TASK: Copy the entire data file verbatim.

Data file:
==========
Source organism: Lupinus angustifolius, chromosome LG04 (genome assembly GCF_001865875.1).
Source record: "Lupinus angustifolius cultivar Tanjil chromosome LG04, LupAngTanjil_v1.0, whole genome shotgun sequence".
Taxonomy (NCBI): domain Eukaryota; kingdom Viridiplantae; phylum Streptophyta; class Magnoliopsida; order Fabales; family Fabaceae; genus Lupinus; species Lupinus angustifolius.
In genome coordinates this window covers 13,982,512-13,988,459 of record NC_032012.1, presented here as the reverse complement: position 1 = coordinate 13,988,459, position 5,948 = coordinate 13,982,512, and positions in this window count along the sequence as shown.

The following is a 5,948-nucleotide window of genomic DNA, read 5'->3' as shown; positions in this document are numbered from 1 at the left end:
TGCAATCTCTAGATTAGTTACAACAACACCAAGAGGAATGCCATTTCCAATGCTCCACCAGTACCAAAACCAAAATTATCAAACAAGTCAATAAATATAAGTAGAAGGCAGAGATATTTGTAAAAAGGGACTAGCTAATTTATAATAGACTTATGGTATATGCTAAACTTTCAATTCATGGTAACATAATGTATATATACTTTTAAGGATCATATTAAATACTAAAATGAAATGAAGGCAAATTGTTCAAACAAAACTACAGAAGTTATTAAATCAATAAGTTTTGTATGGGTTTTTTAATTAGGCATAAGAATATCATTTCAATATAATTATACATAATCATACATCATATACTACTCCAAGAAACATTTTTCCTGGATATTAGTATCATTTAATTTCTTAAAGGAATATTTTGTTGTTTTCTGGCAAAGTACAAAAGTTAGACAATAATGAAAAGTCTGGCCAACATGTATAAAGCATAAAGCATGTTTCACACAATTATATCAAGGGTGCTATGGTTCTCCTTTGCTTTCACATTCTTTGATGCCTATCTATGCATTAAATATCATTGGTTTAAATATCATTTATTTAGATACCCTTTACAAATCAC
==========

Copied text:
Source organism: Lupinus angustifolius, chromosome LG04 (genome assembly GCF_001865875.1).
Source record: "Lupinus angustifolius cultivar Tanjil chromosome LG04, LupAngTanjil_v1.0, whole genome shotgun sequence".
Taxonomy (NCBI): domain Eukaryota; kingdom Viridiplantae; phylum Streptophyta; class Magnoliopsida; order Fabales; family Fabaceae; genus Lupinus; species Lupinus angustifolius.
In genome coordinates this window covers 13,982,512-13,988,459 of record NC_032012.1, presented here as the reverse complement: position 1 = coordinate 13,988,459, position 5,948 = coordinate 13,982,512, and positions in this window count along the sequence as shown.

The following is a 5,948-nucleotide window of genomic DNA, read 5'->3' as shown; positions in this document are numbered from 1 at the left end:
TGCAATCTCTAGATTAGTTACAACAACACCAAGAGGAATGCCATTTCCAATGCTCCACCAGTACCAAAACCAAAATTATCAAACAAGTCAATAAATATAAGTAGAAGGCAGAGATATTTGTAAAAAGGGACTAGCTAATTTATAATAGACTTATGGTATATGCTAAACTTTCAATTCATGGTAACATAATGTATATATACTTTTAAGGATCATATTAAATACTAAAATGAAATGAAGGCAAATTGTTCAAACAAAACTACAGAAGTTATTAAATCAATAAGTTTTGTATGGGTTTTTTAATTAGGCATAAGAATATCATTTCAATATAATTATACATAATCATACATCATATACTACTCCAAGAAACATTTTTCCTGGATATTAGTATCATTTAATTTCTTAAAGGAATATTTTGTTGTTTTCTGGCAAAGTACAAAAGTTAGACAATAATGAAAAGTCTGGCCAACATGTATAAAGCATAAAGCATGTTTCACACAATTATATCAAGGGTGCTATGGTTCTCCTTTGCTTTCACATTCTTTGATGCCTATCTATGCATTAAATATCATTGGTTTAAATATCATTTATTTAGATACCCTTTACAAATCAC